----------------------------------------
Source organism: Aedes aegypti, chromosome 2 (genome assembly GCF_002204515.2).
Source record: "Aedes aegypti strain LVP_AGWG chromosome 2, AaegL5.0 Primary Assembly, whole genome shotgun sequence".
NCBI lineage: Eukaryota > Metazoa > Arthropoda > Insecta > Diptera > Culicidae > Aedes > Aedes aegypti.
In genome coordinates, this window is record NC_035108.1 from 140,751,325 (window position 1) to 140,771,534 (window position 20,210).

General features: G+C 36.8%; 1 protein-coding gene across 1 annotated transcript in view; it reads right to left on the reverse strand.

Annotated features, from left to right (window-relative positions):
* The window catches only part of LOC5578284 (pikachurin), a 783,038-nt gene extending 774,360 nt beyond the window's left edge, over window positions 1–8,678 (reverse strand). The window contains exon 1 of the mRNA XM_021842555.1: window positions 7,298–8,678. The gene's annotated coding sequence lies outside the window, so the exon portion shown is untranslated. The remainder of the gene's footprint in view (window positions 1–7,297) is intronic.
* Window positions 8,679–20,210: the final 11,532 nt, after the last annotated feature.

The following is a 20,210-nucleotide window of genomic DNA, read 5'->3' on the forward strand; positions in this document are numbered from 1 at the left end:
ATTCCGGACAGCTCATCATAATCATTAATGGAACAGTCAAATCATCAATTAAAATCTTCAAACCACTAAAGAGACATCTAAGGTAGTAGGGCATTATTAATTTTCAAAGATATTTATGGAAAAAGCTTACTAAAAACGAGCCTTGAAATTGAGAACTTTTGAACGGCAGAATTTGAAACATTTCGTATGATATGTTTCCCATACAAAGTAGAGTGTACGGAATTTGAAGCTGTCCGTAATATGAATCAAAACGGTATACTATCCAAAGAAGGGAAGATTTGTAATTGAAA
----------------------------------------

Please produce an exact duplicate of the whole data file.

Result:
Source organism: Aedes aegypti, chromosome 2 (genome assembly GCF_002204515.2).
Source record: "Aedes aegypti strain LVP_AGWG chromosome 2, AaegL5.0 Primary Assembly, whole genome shotgun sequence".
NCBI lineage: Eukaryota > Metazoa > Arthropoda > Insecta > Diptera > Culicidae > Aedes > Aedes aegypti.
In genome coordinates, this window is record NC_035108.1 from 140,751,325 (window position 1) to 140,771,534 (window position 20,210).

General features: G+C 36.8%; 1 protein-coding gene across 1 annotated transcript in view; it reads right to left on the reverse strand.

Annotated features, from left to right (window-relative positions):
* The window catches only part of LOC5578284 (pikachurin), a 783,038-nt gene extending 774,360 nt beyond the window's left edge, over window positions 1–8,678 (reverse strand). The window contains exon 1 of the mRNA XM_021842555.1: window positions 7,298–8,678. The gene's annotated coding sequence lies outside the window, so the exon portion shown is untranslated. The remainder of the gene's footprint in view (window positions 1–7,297) is intronic.
* Window positions 8,679–20,210: the final 11,532 nt, after the last annotated feature.

The following is a 20,210-nucleotide window of genomic DNA, read 5'->3' on the forward strand; positions in this document are numbered from 1 at the left end:
ATTCCGGACAGCTCATCATAATCATTAATGGAACAGTCAAATCATCAATTAAAATCTTCAAACCACTAAAGAGACATCTAAGGTAGTAGGGCATTATTAATTTTCAAAGATATTTATGGAAAAAGCTTACTAAAAACGAGCCTTGAAATTGAGAACTTTTGAACGGCAGAATTTGAAACATTTCGTATGATATGTTTCCCATACAAAGTAGAGTGTACGGAATTTGAAGCTGTCCGTAATATGAATCAAAACGGTATACTATCCAAAGAAGGGAAGATTTGTAATTGAAA